In times of intense division, sometimes media adds fuel to the fire of deeply entrenched conflict.
Peter Beinart, journalist and professor, will talk about how media has affected current tensions within the American Jewish community during a conversation with James Fallows, national correspondent for The Atlantic, at 2 p.m. Tuesday in the Hall of Philosophy. Their conversation, “Tribalism, Globalism, and Judaism in the Age of Trump,” will add to the interfaith component of Week Eight’s theme, “Media and the News: Ethics in the Digital Age.”
“The debate that Trump has kind of framed has shifted the debate inside the American Jewish community in ways that are going to be significant for a long time to come,” said Beinart, associate professor of journalism and political science at the City University of New York.
The debate inside Judaism, Beinart said, is between tribalists and globalists.
Just as President Donald Trump’s rhetoric supports nativism and isolation, these Jewish tribalists want to protect the Jewish people from outsiders and support a strong Israel. Globalists, on the other hand, identify Jewish people as a minority group and want to support the rights of other minorities, like refugees.
Beinart said he will talk about how Trump and the onslaught of various types of media in the information age has influenced this division. Breitbart is an example of this, he said, because it is both hated and appreciated by Jewish people. Those who criticize it see its anti-Muslim, anti-Latino rhetoric as offensive because Jews identify with other persecuted groups.
“And yet, there’s a very strong connection to Breitbart among those Jews who essentially see Jewishness in Israel as on Trump’s side in this clash of civilizations both in the United States and globally,” Beinart said.
Beinart himself is currently a working journalist, and is a contributor to The Atlantic, a senior columnist at The Forward and a political commentator for CNN. Fallows said he knows Beinart as someone very involved in politics both in the United States and the Jewish world, based on his books, including 2012’s The Crisis of Zionism.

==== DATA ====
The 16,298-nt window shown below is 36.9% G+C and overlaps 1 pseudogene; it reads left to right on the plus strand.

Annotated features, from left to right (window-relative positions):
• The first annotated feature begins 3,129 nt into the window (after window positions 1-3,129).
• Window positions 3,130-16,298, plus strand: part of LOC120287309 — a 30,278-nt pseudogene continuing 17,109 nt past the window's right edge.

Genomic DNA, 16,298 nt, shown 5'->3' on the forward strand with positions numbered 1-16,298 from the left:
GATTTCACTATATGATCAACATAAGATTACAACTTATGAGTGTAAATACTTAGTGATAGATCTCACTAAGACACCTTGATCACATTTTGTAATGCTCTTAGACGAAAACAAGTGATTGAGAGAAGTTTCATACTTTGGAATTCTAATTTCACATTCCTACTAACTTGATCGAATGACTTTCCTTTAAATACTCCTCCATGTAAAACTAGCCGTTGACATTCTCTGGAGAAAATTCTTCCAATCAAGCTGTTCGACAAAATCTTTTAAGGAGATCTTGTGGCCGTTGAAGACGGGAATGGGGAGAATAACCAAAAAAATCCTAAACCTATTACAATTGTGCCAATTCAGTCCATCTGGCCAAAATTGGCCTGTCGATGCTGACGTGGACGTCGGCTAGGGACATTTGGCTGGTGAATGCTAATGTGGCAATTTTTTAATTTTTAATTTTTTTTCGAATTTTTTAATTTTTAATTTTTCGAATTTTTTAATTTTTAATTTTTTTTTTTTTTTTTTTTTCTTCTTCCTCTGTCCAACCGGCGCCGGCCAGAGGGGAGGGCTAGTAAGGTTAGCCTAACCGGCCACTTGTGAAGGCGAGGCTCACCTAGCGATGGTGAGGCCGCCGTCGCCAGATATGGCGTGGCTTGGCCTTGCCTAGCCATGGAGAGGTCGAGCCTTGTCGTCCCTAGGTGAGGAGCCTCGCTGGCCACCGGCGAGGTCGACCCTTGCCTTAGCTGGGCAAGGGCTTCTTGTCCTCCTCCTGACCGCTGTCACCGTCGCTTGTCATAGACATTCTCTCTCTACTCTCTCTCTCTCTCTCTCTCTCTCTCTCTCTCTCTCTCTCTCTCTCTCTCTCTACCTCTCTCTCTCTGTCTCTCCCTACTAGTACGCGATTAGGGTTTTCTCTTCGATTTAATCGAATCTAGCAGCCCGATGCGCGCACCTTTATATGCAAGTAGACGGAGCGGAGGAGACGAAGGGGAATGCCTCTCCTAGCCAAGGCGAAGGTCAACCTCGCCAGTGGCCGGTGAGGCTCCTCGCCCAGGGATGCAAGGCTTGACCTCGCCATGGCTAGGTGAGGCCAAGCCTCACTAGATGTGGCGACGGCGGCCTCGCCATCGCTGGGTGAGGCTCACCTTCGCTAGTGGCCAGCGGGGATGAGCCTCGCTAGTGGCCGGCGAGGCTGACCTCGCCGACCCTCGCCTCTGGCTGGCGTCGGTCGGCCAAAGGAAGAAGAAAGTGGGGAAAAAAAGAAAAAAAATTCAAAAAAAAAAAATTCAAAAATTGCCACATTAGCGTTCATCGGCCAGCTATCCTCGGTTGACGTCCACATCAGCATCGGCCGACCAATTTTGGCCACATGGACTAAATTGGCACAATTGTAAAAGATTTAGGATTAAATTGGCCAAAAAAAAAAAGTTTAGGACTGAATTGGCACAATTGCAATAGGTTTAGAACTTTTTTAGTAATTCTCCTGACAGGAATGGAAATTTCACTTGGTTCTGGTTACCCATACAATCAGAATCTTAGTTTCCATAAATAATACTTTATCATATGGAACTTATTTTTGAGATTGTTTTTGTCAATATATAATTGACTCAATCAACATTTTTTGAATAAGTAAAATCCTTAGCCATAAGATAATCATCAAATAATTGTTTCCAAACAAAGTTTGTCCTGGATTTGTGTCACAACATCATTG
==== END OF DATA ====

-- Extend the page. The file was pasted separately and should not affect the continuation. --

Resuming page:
Fallows said Tuesday’s talk will be similar to his Monday conversation with Washington Post columnist Michael Gerson’s, in regard to talking about the larger evolution of politics in the United States. But, Fallows said, Beinart’s talk will be from the Jewish perspective. Beinart said that there is a notable difference between the three Abrahamic faiths.
“Like Christianity and Islam, (Judaism is) a religion with a universal message for all people, but it’s also a religion that’s bound up in a particular nation, a particular people,” Beinart said.
Fallows said this week’s lectures will not just discuss the challenges of modern society because people are already well aware of them. They will also address how to deal with and buffer those strains.
“I think this series (is) an examination by some of the best qualified and most articulate speakers about the ways in which the traditional bulwarks of successful civil society can cope with these pressures,” Fallows said.